Core result sets developed by HOME Group to benefit atopic dermatitis research

Core outcome sets (COS), important outcomes that should be measured in clinical trials, are largely absent from atopic dermatitis (AD) research. This precludes combining evidence from systematic reviews of important therapeutic interventions for AD, resulting in a lack of unbiased evidence to guide clinical practice.

The international organization Harmonizing Outcome Measures for Eczema (HOME), established in 2010, aims to establish a comprehensive SOC for AD clinical trials. The HOME Group core set of domains for AD, established by an international panel of consumers and experts reaching a consensus of at least 30%, includes:

Clinical signs evaluated by a doctor using a score


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Clinical symptoms

Long term control flares

· Quality of life

The HOME Group’s roadmap for AD COS development includes several steps for each core area: identifying instruments, evaluating measurement properties and quality of validation studies for identified instruments, and determining which instruments are preferred. for the COS.

1. Symptoms

Identify instruments. Stand-alone measures such as the Visual Analogue Scale (VAS) or Numerical Rating Scale (NRS), and those that are part of a composite measure (measuring clinical signs as well as patient-reported symptoms), such as the SCORing Atopic Dermatitis (SCORAD) index, were commonly used to measure symptoms of AD.

Evaluate measurement properties and quality of validation studies of identified instruments. The following instruments had sufficient validation to be recommended for COS: Pediatric Itch Severity Scale (ISS), Patient-Oriented Eczema Measure (POEM), Patient-Oriented (PO-) SCORAD, Self-Administered Eczema Area Severity Index (SA- EASI) and adapted SA-EASI.

Determine which instruments are preferred for COS. POEM was voted the most appropriate instrument to measure AD symptoms and was included in the COS.

2. Panels

Identify instruments. EASI and SCOREAD were the most commonly used instruments to measure signs of AD in trials.

Evaluate measurement properties and quality of validation studies of identified instruments. EASI and SCOREAD have been the most studied instruments in validation studies, proving relevant to patients and providers in assessing disease severity.

Determine which instruments are preferred for COS. A consensus was reached to include EASI as a recommended instrument in the COS; however, SCOREAD remains a common instrument in AD trials alongside EASI.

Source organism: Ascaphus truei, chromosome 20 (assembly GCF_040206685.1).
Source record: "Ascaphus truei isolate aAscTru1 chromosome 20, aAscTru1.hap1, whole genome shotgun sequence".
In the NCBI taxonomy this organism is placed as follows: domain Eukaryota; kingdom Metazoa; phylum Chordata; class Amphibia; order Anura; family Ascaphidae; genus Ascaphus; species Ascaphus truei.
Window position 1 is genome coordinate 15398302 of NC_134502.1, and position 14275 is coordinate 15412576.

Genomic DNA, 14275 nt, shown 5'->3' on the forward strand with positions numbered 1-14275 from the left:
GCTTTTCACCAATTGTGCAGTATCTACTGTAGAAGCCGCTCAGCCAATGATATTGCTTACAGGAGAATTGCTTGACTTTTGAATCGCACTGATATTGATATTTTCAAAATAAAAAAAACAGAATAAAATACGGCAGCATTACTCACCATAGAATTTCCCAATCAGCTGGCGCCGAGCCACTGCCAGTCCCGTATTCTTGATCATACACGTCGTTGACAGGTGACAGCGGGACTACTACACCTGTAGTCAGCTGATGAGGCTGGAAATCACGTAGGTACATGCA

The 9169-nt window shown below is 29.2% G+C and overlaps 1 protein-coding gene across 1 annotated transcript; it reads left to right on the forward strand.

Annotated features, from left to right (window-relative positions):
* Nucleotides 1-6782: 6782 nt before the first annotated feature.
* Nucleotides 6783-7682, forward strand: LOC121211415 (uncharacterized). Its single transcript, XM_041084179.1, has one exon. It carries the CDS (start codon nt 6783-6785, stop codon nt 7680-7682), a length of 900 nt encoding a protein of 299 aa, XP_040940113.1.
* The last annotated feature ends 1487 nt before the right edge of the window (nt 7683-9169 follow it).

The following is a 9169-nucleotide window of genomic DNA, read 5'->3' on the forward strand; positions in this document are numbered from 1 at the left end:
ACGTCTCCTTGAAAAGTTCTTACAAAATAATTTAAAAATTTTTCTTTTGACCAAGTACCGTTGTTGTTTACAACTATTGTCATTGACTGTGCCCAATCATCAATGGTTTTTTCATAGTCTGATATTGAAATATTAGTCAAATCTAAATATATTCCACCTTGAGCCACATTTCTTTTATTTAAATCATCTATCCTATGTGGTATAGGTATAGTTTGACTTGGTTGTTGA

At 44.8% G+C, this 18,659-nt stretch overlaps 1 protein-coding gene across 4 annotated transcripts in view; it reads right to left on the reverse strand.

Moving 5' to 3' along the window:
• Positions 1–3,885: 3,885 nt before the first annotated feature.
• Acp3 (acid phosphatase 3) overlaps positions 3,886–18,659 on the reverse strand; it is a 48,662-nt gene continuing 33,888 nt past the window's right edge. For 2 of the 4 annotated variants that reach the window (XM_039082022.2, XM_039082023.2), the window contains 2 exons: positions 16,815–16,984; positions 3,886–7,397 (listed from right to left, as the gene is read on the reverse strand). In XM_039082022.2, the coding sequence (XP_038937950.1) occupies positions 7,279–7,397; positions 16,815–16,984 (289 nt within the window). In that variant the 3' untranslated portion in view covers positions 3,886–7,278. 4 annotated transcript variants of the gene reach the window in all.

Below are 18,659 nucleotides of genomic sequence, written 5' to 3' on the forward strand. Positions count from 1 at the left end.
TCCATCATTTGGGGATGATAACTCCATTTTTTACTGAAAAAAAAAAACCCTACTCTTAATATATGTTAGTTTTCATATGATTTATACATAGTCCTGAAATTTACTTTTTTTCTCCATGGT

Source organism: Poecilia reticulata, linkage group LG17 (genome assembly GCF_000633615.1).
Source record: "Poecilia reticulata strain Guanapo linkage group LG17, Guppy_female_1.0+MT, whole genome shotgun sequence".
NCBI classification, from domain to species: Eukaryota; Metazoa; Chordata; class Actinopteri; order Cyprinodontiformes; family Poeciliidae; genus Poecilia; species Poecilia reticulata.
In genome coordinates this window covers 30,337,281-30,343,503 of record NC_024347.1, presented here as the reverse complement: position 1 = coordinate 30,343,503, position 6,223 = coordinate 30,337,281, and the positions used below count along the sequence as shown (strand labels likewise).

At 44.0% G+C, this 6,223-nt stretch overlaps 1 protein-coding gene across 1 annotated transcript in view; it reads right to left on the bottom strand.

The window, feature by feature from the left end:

3. Quality of life

Identify instruments. The most common instruments used to measure quality of life were the Dermatology Life Quality Index (DLQI) in adults, the Children’s Dermatology Life Quality Index (CDLQI) in children, the Infant’s Dermatitis Quality of Life Index (IDQOL) in infants and Dermatitis Family Impact (DFI) in caregivers.

Evaluate measurement properties and quality of validation studies of identified instruments. Two systematic reviews for adults, adolescents, children and infants measured 133 properties of 9 quality of life instruments.

Determine which instruments are preferred for COS. The HOME group voted to include IDQOL, CDLQI and DLQI in the COS.

4. Long-term control

Identify instruments. This was assessed using systematic reviews of long-term control measures used in RCTs and a review of definitions of AD flares. In addition, qualitative studies were included to allow definition of the concept of interest.

Evaluate measurement properties and quality of validation studies of identified instruments. The HOME group focused on global measures of AD control when deciding on candidate instruments for long-term control, as they agreed that repeated measurement of the previous 3 major domains was not sufficient to capture long-term control, and that it should instead be a separate domain assessed with global measures of AD control recorded repeatedly over time.

Determine which instruments are preferred for COS. The Summary of Atopic Eczema (RECAP) and Atopic Dermatitis Control Test (ADCT) were chosen for inclusion in the COS due to their good content validity, responsiveness, and promising results on all the psychometric properties currently being tested.

Once the instruments for each domain were chosen, the HOME group also established minimum thresholds for each instrument to ensure that they are used consistently throughout AD studies.

“We urge researchers, funders, regulators, health care commissioners, patients and caregivers, and all health professionals dealing with AD to demand the use of HOME COS so that all new evidence can be meaningfully combined for the benefit of the patient,” wrote the HOME group authors.

Disclosure: Some study authors have disclosed affiliations with biotechnology, pharmaceutical and/or device companies. Please see the original citation for a full list of author disclosures.

Reference

Williams HC, Schmitt J, Thomas KS, , et al., on behalf of HOME Initiative. The HOME core result set for atopic dermatitis clinical trials.J Allergy Clin Immunol. Published online March 26, 2022. doi:1016/j.jaci.2022.03.017

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